Environmental Education Endorsement One of Only Two in Nation Recognized by NCATE
The environmental education endorsement program offered by the Eastern Kentucky University Center for Environmental Education recently became only the second such program in the U.S. to earn national recognition from the National Council for the Association of Teacher Education (NCATE).
The 12-hour endorsement program for in-service P-12 teachers, one of many services provided by the Center, is a collaborative effort between the Center and the Department of Curriculum and Instruction. Four courses comprise the endorsement program: Ecology for Teachers, Environmental Issues, Environmental Education Essentials, and Teaching Environmental Education.
“Our environmental education endorsement program has met all the standards for quality set forth by NCATE,” said Billy Bennett, director of EKU’s Center for Environmental Education.
Bennett was the first to earn the EKU endorsement among 33 “graduates” of the program since its establishment in 2007. The second was Model Laboratory School teacher Susan Neumann, who was named Outstanding Secondary School Science Teacher by the Kentucky Academy of Science in 2011, four years after she earned Kentucky Conservation Teacher of the Year by the Kentucky Association of Conservation Districts.
Participants in the program include new as well as “seasoned” teachers.
In addition to providing environmental education training for in-service and, on a more limited scale, pre-service teachers, EKU’s Center for Environmental Education:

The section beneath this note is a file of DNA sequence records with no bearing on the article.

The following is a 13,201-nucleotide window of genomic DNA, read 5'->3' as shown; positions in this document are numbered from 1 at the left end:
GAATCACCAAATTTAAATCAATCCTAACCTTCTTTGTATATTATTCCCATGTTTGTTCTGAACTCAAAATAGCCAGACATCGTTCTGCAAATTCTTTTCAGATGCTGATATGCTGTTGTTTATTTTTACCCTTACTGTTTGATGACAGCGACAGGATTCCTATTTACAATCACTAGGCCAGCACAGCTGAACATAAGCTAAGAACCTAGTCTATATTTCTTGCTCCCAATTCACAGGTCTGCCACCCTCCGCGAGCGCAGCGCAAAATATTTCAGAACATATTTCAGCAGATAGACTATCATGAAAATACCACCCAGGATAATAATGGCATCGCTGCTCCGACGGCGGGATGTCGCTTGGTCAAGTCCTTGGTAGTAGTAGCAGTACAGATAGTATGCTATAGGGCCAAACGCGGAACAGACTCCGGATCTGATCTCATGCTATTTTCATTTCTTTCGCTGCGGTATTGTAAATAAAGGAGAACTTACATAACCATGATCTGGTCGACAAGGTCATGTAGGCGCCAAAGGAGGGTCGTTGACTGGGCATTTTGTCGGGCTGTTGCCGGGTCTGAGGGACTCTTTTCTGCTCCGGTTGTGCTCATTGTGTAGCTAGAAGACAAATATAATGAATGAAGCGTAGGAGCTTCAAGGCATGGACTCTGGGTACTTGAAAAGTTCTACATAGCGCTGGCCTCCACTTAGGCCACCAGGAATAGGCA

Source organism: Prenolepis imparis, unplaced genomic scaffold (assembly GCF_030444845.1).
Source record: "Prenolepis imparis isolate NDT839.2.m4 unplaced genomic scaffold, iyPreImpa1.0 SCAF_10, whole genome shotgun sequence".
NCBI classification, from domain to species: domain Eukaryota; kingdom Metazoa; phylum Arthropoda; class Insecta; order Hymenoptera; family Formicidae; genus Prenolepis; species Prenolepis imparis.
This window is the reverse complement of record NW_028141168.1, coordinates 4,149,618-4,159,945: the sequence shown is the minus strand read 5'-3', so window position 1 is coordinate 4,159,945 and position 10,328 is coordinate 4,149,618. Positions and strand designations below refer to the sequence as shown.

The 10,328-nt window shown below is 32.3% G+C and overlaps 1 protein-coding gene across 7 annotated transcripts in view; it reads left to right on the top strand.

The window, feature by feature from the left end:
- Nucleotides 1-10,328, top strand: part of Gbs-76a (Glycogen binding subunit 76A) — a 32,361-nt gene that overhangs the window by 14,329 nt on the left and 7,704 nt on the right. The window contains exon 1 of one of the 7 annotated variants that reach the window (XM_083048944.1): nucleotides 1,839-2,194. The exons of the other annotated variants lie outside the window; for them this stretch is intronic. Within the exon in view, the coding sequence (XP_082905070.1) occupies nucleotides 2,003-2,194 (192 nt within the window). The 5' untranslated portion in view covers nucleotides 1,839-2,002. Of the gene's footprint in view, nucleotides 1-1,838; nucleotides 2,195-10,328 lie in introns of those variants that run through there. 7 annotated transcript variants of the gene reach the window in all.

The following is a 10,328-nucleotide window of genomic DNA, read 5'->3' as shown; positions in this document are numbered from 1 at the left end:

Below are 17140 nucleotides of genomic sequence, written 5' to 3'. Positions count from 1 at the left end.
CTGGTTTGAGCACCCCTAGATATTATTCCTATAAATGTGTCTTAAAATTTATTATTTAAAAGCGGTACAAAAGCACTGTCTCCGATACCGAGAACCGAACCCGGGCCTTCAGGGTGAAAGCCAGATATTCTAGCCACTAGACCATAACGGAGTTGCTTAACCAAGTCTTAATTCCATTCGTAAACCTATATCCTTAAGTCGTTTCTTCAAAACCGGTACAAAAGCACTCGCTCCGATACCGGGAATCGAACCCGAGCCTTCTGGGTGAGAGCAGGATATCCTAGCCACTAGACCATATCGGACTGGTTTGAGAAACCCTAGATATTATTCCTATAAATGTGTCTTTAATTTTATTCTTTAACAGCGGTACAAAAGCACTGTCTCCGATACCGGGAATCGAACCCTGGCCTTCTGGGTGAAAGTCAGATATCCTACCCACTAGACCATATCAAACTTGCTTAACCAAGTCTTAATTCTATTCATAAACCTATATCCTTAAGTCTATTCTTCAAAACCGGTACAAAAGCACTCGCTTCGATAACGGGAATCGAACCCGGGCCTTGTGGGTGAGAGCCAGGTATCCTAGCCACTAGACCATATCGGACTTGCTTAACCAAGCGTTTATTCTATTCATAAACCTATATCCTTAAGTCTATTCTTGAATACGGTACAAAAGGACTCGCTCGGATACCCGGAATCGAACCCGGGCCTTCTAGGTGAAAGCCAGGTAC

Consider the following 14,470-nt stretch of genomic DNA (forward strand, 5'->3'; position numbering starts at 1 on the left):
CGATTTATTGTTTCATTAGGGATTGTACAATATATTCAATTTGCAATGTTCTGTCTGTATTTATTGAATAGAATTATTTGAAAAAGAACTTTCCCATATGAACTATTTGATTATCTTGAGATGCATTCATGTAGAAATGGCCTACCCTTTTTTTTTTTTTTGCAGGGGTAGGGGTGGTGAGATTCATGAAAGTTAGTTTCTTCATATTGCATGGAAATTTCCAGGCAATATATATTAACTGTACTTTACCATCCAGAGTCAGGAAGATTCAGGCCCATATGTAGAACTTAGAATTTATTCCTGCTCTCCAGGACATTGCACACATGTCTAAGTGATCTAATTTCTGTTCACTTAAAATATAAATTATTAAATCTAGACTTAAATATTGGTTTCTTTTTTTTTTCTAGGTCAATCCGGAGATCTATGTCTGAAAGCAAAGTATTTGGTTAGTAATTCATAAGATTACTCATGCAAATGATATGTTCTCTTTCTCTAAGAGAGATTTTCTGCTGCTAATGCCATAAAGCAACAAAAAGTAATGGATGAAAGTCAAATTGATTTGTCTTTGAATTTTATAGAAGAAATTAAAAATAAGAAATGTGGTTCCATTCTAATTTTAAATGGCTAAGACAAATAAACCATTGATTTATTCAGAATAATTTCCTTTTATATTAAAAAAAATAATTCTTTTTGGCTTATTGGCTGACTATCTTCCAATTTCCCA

· coordinates regional services with other colleges and universities.
· develops environmental programs and curriculum.
· conducts and evaluates research in environmental education.
· assists communities in understanding environmental issues.
Thirty-three pre-service and in-service teachers have participated in environmental education workshops in the Earth Force service learning model with workshops held at the University’s 1,700-acre Maywoods Environmental and Educational Laboratory. In 2012, the Center provided quality environmental education to approximately 1,500 K-12 students visiting Maywoods. The number included some new schools involved with the Appalachian Gear Up project through Berea College.
Also in 2012, the Center finished three major grants:
· Kentucky University Partnership for Environmental Education Energy initiative, to train practicing teachers in EKU’s service region in Earth Force Service Learning Community Action Problem Solving.
· University Energy Education Curriculum Project, for developing and piloting an energy education curriculum for teachers.
· Kentucky’s No Child Left Inside Project, for developing the Kentucky Environmental Literacy Project.
In addition to Maywoods, which straddles the Garrard and Rockcastle county lines, the Center utilizes the 554-acre Lilley Cornett Woods Appalachian Ecological Research Station in Letcher County.
Numerous EKU faculty members across several academic disciplines are involved in various programs sponsored by the Center, which is an active member of the Kentucky University Partnership for Environmental Education (KUPEE).
The NCATE accreditation runs through 2018. The only other accredited environmental education endorsement program is at Nova Southeastern University in Florida.
For more information about EKU’s Center for Environmental Education, visitwww.naturalareas.eku.edu/center-environmental-education.
Published on February 13, 2013